Dialysis Nurses Give Patients Special Treatment
Laura Judge Dwyer, BSN, RN, cares for intensive care unit patient Anthony Fiore while he is on dialysis.
Melissa Nichols, of Jackson, Tenn., never expected to receive the comprehensive kind of care she found in the BWH Dialysis Unit. She has been treated in various centers, but the BWH nurses who administered her plasmapheresis and dialysis in the weeks leading up to her kidney transplant made a lasting impression with their kindness, skill and attention to detail.
“They know my little boy’s name, they know all about Tennessee, and if I’m hurting, they immediately respond to see what can be done,” said Nichols, whose nurses are tuned in to her physical and emotional needs.
Each of the 3,000 patients who are treated in the Dialysis Unit each year find the compassion and skillful care that Nichols raved about. “The entire nursing staff consistently demonstrates unparalleled talent, dedication and compassion towards a very vulnerable patient population,” said Nancy Hickey, MS, RN, director of Emergency and Medical Nursing.
“Our dialysis nurses have solid clinical experience and excellent skills,” Joy Taylor, RN, nurse in charge, said of the unit’s nine full-time and two per diem nurses. “They get to know the patients very well and will do anything to cheer them up, like bringing them clothes, toys, books and other gifts.”
Ajay Singh, MD, clinical chief of BWH’s Renal Division and medical director of the Dialysis Unit, said, “Our nurses in the Dialysis Unit are the most compassionate and caring people I know. I have only admiration for their rich experience, their attention and their professionalism.”
Tradition of Excellence
It’s no wonder BWH dialysis nurses are the best. They have a long history of caring for patients like Nicholas. This unit was home to the nation’s very first dialysis machine. Now, under the leadership of Singh, Hickey, and nurses in-charge Taylor and Katherine Serge, MPA, RN, the unit maintains its rich tradition of skillful care coupled with personal attention to ease the suffering of patients with chronic disease.
Because dialysis patients frequently are in the hospital dealing with other medical problems, the unit sees the same patients often. “You get so close to them—it’s like family,” Patricia Sullivan, BSN, RN, said. “There’s true continuity of care because we’ve cared for some of these patients for up to 35 years.”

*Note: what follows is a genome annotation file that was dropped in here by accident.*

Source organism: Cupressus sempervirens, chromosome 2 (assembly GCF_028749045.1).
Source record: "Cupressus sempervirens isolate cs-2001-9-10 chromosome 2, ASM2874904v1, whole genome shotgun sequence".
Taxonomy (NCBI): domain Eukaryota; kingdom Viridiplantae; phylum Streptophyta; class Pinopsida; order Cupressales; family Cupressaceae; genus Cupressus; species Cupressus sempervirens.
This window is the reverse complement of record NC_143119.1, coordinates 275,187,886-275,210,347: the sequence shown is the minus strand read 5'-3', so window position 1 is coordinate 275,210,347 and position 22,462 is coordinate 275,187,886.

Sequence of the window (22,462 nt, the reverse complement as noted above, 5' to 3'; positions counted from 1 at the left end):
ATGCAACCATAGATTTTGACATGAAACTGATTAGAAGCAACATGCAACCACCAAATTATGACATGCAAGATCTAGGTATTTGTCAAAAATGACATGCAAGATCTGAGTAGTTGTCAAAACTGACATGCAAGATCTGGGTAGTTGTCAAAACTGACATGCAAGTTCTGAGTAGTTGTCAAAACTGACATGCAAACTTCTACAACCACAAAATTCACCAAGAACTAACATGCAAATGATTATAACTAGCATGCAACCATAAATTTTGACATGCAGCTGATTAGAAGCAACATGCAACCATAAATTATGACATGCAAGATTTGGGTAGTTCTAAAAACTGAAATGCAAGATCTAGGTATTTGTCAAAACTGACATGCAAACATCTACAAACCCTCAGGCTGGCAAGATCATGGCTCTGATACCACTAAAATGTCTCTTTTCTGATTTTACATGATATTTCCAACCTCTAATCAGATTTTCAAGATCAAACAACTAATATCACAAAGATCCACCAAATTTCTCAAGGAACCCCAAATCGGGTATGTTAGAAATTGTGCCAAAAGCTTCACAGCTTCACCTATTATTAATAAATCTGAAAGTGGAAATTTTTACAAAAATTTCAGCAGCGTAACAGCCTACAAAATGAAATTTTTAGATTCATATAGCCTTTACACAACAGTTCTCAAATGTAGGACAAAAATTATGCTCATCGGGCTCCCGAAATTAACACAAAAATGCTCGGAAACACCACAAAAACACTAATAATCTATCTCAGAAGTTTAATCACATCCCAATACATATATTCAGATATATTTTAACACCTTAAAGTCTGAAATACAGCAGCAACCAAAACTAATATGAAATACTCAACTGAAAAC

Most of the dialysis patients are inpatients receiving treatment at the hospital for other medical problems and who usually receive dialysis at outpatient centers. New patients come from the renal clinic and are started on dialysis before they proceed to outpatient centers for regular treatments. These patients depend on the teaching and emotional support of nurses as they come to grips with the fact that they will need dialysis for the rest of their lives.
Teamwork is Key
The dialysis nurses work together to staff the six bed unit with all the characteristics of a highly skilled team. This teamwork is what defines the unit. “The population that needs dialysis has grown in leaps and bounds over the last few years,” Serge said. “Our staff work closely together because we can’t go into diversion when we have too many patients. We just keep going as long as we need.”
From left, social worker Amy Lucid-Inezian, NIC Joy Taylor, RN, administrative secretary Gail Appling, nurses Kevin Calderone, BSN, RN, and Kim Bold, RN, and Renal Fellow Eugene Rhee, MD, all are critical members of the dialysis team.
Like clockwork, nurses team up to take a patient off the dialysis machine, clean the machine and prepare it for the next patient. The support of housekeeper Aretha Shine and patient care assistant Debbie Sargeant is crucial to turning beds over quickly. Sargeant also is well-versed in JCAHO regulations and plays a vital role in ensuring the unit is compliant. Administrative secretary Gail Appling ensures smooth patient flow through the busy unit. As needed, nurses travel to the intensive care units to dialyze patients who cannot come to the center.
Laura Judge Dwyer, BSN, RN, has been in the unit for 24 years and cites the teamwork and compatibility of the nurses as key to their longevity in the unit. “When one patient gets sick while on dialysis, we’re all there working together to help the patient,” she said.
“Our nurses are extremely friendly, outgoing and positive, and they really advocate for the patients,” Serge said.
That’s important, as patients are rendered helpless for the three to four hour-treatments three times a week. The advocacy doesn’t stop when patients leave BWH to resume or begin treatment at an outpatient dialysis center.
“Our number one goal is to teach our patients how to take care of themselves,” Judge said. “When they leave us to go to an outpatient dialysis center, we make sure they have the knowledge to follow their own care and know how the machine works. That way, they’re comfortable receiving treatment at any center.”
This commitment to helping patients cope with chronic disease and improve their quality of life impresses patients and their families.
Asked what makes BWH nurses the best, Nichols’ mother Sandra Arnold summed it up: “Because they care.”
Dialysis nurse Kim Bold, RN, cares for patient Mack Smith as he finishes his dialysis treatment.